Python for general data manipulation

When you encounter graphs or statistics in daily life (such as in the news) they’re always presented in a clear manner. Unfortunately, raw data rarely starts out this way! An analyst’s first task is to make sense of their data. This means ordering it and searching for patterns. With huge datasets, doing so manually would take lots of time.

Luckily, Python’s general-use data manipulation libraries come in handy. One of these, Pandas, allows users to amend numerical tables, change format types, merge datasets, and much more. Another, NumPy, features multi-dimensional arrays. These are structures that allow users to store values of the same data type and manipulate them. This makes NumPy excellent for scientific use.

Python’s general-use data manipulation libraries have a variety of applications. For instance, take travel-related search site, trivago. They reportedly use NumPy to get a clear overview of the huge amounts of search data they collect each day. This allows them to improve their algorithms and help users to book the right hotels more easily. And you thought you were just clicking a button!

Python for data scraping

Another challenge analysts sometimes face is not having enough data, which means they must source it. Fortunately, Python has libraries that can automate this task, too. Popular examples are Scrapy and Beautiful Soup, which both scrape data from the web.

Beautiful Soup works by ‘parsing’ HTML and XML documents—which are used for processing and presenting text on websites—for data. In simple terms, this means that it reads the code, breaks it into simpler parts and analyzes it. It then pulls out whichever data the analyst has flagged as relevant. Scrapy, meanwhile, is used to write applications known as ‘web spiders’ (a term you may have heard in relation to Google’s search algorithms). These trawl websites and extract data from them.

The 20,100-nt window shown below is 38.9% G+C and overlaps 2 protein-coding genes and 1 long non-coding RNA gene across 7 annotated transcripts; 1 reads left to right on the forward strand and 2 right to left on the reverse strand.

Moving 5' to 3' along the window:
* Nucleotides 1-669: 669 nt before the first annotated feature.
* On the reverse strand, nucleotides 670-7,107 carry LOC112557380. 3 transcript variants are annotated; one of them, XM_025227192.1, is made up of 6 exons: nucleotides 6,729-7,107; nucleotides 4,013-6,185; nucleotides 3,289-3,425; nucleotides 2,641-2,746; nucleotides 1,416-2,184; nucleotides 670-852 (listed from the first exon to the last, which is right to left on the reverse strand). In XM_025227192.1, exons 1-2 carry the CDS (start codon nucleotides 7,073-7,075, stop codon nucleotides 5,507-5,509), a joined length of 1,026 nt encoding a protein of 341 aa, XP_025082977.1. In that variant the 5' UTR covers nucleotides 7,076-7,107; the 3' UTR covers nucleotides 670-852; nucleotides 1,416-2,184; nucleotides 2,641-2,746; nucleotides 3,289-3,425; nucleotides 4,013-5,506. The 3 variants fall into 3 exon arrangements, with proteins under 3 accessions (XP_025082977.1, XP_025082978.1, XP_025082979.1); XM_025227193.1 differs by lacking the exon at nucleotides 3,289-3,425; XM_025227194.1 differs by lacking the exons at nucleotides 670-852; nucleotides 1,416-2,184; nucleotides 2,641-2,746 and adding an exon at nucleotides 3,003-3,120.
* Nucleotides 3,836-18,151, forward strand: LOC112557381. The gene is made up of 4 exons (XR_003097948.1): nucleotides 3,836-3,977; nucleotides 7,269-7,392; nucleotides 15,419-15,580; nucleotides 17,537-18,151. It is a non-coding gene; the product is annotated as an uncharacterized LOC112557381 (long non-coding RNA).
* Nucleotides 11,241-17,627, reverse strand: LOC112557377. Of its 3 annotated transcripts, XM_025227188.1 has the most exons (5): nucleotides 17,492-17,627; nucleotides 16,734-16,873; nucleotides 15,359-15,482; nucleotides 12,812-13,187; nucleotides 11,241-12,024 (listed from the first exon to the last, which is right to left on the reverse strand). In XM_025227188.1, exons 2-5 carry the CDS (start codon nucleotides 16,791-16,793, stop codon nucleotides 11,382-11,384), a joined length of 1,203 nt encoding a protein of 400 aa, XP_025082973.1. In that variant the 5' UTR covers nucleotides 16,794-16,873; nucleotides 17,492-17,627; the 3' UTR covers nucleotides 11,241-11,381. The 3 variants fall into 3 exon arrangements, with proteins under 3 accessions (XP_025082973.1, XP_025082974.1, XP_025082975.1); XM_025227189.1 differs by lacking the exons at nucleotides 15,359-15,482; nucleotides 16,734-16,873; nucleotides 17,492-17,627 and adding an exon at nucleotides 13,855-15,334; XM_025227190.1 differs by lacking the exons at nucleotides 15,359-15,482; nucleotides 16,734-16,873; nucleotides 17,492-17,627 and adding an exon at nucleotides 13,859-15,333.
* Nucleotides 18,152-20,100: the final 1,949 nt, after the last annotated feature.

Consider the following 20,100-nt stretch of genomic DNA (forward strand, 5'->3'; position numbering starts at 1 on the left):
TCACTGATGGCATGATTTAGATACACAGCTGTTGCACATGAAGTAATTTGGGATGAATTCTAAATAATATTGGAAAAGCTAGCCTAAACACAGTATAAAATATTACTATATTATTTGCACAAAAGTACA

Data scraping is so important for modern businesses that many companies dedicate themselves to this task alone. It’s not only marketing agencies that use them, though. The UK government utilizes Scrapy to aggregate data for businesses and individuals (you can see what this looks like here.)

Python for data visualization and reporting

Once data are collected and analyzed, it is common practice to represent insights visually. Why? Well, it must be accessible to analysts, yes—but also to non-technical folk, like business leaders and other stakeholders. Again, PyPI delivers, with a wide array of data visualization libraries. Some are designed for niche disciplines like eye movement research, but there are many general-purpose libraries, too.

The most popular example is Matplotlib. Matplotlib can be used to report data in graphs, pie charts, and many other formats. What’s more, these visuals can be static, animated, or interactive, depending on your need. For this reason, Matplotlib is sometimes known as the Swiss army knife of data plotting!

According to marketing intelligence provider, HG Insights, companies like Facebook, Apple and Tesla all use Matplotlib. This makes it a great Python library to play with if you want to expand your expertise.

Python for machine learning

Another key tenet of data analytics is machine learning. This is a broad term. However, it essentially involves running complex algorithms with large numbers of mathematical equations, in order to make sense of patterns in data. This would take impractical amounts of time without automation. Once again, PyPI steps in with machine learning libraries such as TensorFlow (which has in-built image, text and speech recognition) and PyTorch (which is used for natural language processing).